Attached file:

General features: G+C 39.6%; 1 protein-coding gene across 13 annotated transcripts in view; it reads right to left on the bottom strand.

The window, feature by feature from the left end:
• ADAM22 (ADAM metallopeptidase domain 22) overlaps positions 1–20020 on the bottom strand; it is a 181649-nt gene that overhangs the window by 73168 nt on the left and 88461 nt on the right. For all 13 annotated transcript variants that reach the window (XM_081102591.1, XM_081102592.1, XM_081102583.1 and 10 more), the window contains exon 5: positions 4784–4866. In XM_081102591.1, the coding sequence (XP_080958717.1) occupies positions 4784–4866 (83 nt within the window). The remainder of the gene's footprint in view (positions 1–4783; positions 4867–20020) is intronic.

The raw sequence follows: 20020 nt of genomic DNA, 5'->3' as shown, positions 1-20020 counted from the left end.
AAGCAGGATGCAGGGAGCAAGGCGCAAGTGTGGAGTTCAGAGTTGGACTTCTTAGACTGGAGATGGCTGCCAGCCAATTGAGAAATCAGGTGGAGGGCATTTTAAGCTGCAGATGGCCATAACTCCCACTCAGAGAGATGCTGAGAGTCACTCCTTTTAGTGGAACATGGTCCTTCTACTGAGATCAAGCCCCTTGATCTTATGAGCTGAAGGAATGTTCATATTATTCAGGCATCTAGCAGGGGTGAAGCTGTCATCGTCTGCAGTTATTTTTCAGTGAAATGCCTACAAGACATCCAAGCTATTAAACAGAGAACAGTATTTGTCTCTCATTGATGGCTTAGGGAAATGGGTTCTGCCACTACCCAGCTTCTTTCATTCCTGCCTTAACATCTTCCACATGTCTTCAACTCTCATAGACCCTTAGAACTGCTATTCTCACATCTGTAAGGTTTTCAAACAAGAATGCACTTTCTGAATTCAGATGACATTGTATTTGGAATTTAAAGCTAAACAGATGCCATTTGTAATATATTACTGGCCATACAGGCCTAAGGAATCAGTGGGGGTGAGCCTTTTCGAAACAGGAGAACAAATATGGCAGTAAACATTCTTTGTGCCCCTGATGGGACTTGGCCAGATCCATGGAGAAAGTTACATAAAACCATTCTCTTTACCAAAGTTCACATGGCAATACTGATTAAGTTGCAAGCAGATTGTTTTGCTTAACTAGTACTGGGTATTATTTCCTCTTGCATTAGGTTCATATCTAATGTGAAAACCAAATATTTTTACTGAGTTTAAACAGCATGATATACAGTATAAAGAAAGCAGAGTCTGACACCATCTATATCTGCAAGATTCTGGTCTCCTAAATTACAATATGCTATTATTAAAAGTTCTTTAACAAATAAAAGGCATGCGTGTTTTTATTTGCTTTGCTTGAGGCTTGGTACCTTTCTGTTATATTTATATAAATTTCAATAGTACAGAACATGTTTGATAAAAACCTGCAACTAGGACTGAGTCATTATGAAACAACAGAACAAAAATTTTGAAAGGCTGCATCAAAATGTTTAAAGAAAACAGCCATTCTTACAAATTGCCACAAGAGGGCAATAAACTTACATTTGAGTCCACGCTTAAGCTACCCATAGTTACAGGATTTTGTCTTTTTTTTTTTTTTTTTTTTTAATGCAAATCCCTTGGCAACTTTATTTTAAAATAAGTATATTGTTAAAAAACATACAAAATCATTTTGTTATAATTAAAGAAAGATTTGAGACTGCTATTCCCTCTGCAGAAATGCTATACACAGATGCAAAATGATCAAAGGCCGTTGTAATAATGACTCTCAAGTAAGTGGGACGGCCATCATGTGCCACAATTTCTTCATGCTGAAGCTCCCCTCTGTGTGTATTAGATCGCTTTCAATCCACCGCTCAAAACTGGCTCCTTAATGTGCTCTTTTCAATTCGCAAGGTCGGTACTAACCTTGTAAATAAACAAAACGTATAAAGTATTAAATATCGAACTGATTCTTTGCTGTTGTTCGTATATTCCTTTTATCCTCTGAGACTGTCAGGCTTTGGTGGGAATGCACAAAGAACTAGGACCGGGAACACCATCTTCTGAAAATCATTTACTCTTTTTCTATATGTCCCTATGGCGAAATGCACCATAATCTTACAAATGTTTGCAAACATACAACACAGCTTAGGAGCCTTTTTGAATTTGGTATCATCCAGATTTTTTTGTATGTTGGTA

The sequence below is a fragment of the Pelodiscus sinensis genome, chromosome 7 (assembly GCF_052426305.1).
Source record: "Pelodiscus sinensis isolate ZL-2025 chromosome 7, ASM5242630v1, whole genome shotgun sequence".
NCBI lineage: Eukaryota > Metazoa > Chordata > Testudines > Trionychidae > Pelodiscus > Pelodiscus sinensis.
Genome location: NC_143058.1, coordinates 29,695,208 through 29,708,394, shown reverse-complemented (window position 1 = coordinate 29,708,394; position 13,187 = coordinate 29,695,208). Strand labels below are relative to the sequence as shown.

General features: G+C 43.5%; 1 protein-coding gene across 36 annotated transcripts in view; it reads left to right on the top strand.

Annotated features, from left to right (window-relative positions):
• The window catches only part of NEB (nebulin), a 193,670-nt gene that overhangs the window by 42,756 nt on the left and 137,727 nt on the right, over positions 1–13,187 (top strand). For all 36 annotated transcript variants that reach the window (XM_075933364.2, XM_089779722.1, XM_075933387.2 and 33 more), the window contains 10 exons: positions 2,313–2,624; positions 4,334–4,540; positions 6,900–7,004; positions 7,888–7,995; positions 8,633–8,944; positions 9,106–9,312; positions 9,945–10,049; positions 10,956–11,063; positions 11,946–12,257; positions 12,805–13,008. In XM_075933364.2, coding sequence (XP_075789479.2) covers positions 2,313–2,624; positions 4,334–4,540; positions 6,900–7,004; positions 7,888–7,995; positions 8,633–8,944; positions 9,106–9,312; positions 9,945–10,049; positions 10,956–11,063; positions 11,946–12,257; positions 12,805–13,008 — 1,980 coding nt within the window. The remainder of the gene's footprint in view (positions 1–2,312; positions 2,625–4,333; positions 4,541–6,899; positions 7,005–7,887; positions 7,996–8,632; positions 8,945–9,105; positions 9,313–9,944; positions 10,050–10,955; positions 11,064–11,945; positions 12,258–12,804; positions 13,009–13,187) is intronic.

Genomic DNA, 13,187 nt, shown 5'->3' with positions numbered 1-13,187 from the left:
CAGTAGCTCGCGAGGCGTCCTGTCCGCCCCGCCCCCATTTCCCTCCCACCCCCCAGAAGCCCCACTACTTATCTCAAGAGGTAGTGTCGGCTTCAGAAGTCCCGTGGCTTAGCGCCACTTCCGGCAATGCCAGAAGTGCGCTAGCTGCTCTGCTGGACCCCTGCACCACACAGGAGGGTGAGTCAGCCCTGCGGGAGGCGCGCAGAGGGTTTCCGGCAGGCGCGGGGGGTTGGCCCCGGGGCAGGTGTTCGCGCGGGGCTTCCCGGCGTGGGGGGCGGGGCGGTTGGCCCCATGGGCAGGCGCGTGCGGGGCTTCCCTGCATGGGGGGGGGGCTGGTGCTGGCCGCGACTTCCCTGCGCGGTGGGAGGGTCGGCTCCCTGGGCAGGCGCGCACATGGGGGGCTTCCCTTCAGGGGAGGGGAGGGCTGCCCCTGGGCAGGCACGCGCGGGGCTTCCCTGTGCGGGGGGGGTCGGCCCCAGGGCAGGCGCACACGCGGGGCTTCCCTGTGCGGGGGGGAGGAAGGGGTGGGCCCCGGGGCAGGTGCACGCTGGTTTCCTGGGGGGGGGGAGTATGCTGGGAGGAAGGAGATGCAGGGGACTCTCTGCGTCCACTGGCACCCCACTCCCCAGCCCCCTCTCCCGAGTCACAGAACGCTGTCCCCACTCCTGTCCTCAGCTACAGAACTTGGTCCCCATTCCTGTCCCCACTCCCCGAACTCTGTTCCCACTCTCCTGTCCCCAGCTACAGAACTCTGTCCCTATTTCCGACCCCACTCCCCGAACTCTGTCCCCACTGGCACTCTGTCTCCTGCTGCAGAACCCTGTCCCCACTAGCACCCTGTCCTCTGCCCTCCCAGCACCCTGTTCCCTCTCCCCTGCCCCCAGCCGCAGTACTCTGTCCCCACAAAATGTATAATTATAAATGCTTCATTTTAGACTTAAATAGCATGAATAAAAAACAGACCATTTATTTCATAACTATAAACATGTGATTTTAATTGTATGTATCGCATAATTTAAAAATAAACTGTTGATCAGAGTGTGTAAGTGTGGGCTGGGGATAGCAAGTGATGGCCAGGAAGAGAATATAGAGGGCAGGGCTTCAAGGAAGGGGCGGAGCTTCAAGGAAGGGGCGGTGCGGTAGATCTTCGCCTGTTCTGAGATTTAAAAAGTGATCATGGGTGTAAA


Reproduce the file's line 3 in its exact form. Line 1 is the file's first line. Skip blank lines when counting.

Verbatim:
• ADAM22 (ADAM metallopeptidase domain 22) overlaps positions 1–20020 on the bottom strand; it is a 181649-nt gene that overhangs the window by 73168 nt on the left and 88461 nt on the right. For all 13 annotated transcript variants that reach the window (XM_081102591.1, XM_081102592.1, XM_081102583.1 and 10 more), the window contains exon 5: positions 4784–4866. In XM_081102591.1, the coding sequence (XP_080958717.1) occupies positions 4784–4866 (83 nt within the window). The remainder of the gene's footprint in view (positions 1–4783; positions 4867–20020) is intronic.